When we allow Jesus in, when, in our heart, we are able to proclaim, "You are the Christ, the Son of the living God…," we gain the true power of the keys of the Kingdom - the power to "loose" and to "bind". With Christ present, we gain the ability to loosen the bonds that hold us tight to our selfishness, our own love of self, our hurts, our petty indifferences and grudges. These are the bonds that make us violent and like a slave. When we let Christ in we learn to bind ourselves to that which gives true life - friendship, solidarity, integrity and service. We bind ourselves to the ways of the Kingdom.
In and through Christ, whatever we bind on earth will be bound in heaven. Whatever we loose on earth will be loosed in heaven
“Who do you say that I am?” is not some intellectual exercise that our Lord throws out there to test us. Rather, it is an invitation which our Lord extends to each one of us. It is an invitation to welcome Christ ever anew into our lives and into our hearts, that we might know life and become life for others.
Saturday, August 2, 2014
“…dismiss the crowds so that they can go to the villages and buy food for themselves.” (Mt. 14:13-21) It is a reasonable request, even considerate but God’s Kingdom is about more than our sense of propriety. Christ wants to bring his disciples into a fuller way of viewing situations and living in our world. “There is no need for them to go away; give them some food yourselves.”
Christ knows that there is no one so poor that they cannot give something. It is not so much the quantity of giving that matters as it is the quality of giving. “Five loaves and two fish are all we have here.” “Bring them here to me,” responds our Lord.
We look at the violence and pain in our world, maybe even in our own lives, we look at the isolation, the fear and the hatred, we consider our own weaknesses, maybe our own sense of unworthiness and it is easy to say, “But, all we have…”
There is no one so poor that they cannot give something.
“All I have are some old clothes and some used furniture.” Well, for a week now I have watched cars and trucks deliver such items to our parish life center to the point where the space now looks like a department store. I am told that for five hours next Saturday in a chaotic frenzy of shopping thousands will be raised to support ministries within our parish and local community, especially those that will aid the poor. “All I have is some free time,” but in that little time communion and companionship can be brought to a sick or elderly brother or sister. “All I have is a desire to live the faith and share the faith.” Our young people need mentors and teachers; people willing to demonstrate what it looks like to be a Christian in our world today. We see the violence and injustice in our world, we might even experience it or witness it firsthand; all we might have is the ability to not cooperate in this, walk away, and maybe even speak a word of truth and love. We see a brother or sister in pain, all we might have is the ability to listen.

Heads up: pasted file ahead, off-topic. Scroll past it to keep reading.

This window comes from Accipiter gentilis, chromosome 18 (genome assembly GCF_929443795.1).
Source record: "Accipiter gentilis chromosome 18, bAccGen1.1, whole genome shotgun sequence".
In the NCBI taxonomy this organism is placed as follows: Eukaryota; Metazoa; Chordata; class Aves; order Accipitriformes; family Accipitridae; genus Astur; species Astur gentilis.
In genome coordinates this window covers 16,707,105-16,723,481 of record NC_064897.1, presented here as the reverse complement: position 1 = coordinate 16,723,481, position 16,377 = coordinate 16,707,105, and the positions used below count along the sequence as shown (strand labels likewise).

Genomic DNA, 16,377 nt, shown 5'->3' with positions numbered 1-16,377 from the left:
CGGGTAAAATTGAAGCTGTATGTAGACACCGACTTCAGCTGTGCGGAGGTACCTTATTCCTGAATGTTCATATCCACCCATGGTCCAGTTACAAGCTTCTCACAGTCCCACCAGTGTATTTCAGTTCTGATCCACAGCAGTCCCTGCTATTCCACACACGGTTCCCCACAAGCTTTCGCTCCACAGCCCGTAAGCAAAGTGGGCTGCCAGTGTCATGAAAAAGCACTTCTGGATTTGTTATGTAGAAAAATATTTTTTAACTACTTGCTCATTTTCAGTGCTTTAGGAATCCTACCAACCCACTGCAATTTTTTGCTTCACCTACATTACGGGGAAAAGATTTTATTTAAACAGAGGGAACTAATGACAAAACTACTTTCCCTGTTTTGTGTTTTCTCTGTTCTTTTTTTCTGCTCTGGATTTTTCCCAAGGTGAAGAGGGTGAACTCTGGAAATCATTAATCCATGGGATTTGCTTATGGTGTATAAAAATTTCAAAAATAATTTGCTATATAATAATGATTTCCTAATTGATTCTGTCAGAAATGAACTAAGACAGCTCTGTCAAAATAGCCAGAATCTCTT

“But all we have…” “Bring them here to me,” says our Lord. There is no one so poor that they cannot give something.
For full disclosure I must admit that even though I shared about next Saturday’s parish rummage sale and all the good it does, I am going to be out of town when the chaos occurs. It is not intentional, although I must admit I am not necessarily heart-broken. Next weekend I will be in South Bend, Indiana to witness a wedding. The groom is a friend of mine from the Boston Community of Sant’Egidio. He is at Notre Dame finishing up his doctoral studies in Scripture. The bride works at a Christian Community Development Corporation. The reason I share about them is that in our last discussion they said that, even though they do not have much, they want their wedding and their marriage to be an expression of God’s love in our world. “All we have is our love and our faith,” they are saying. “Bring them here to me,” our Lord responds. Christ will bless what they have to offer and my hunch is that our Lord will bring life to many through the love of Brian and Beth.
Our Lord invites us to look in a different way at the very real problems and pains of our world and our lives. It is very easy to look at the immensity of it all and throw up our hands and say, “But all we have…” Our Lord says, “But you do have something, bring it here to me.”
There is no one so poor that they cannot give something. And in giving, life is found.